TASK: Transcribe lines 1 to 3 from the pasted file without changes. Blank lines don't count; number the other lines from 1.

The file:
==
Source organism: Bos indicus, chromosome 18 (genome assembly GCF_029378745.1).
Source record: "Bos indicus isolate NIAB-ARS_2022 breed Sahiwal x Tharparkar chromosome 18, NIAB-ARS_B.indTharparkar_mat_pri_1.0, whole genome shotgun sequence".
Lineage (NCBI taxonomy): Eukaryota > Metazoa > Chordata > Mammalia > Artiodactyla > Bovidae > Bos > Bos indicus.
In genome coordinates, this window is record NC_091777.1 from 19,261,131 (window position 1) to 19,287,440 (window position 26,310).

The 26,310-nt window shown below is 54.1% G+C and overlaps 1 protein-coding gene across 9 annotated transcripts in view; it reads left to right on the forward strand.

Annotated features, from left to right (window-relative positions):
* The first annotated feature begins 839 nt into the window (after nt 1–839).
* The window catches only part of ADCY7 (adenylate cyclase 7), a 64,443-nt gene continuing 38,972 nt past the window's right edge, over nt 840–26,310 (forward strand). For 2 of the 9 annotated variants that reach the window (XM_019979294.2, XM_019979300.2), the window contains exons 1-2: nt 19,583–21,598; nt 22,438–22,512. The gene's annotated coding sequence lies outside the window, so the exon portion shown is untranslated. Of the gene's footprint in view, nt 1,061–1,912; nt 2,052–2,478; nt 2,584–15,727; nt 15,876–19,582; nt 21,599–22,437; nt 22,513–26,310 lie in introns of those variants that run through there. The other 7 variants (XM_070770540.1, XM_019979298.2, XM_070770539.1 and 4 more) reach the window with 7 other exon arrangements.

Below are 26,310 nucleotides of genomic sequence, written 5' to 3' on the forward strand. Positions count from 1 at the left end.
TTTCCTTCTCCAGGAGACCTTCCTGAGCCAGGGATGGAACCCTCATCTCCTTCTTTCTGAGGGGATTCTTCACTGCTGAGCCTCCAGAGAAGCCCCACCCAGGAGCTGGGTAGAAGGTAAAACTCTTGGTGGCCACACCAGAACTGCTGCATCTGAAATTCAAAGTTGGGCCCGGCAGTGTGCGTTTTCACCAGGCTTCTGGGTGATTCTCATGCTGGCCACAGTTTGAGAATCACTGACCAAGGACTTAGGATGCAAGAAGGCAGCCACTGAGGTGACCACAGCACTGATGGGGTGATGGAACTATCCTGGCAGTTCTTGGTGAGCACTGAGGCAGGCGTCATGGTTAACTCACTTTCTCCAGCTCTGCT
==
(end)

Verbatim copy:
Source organism: Bos indicus, chromosome 18 (genome assembly GCF_029378745.1).
Source record: "Bos indicus isolate NIAB-ARS_2022 breed Sahiwal x Tharparkar chromosome 18, NIAB-ARS_B.indTharparkar_mat_pri_1.0, whole genome shotgun sequence".
Lineage (NCBI taxonomy): Eukaryota > Metazoa > Chordata > Mammalia > Artiodactyla > Bovidae > Bos > Bos indicus.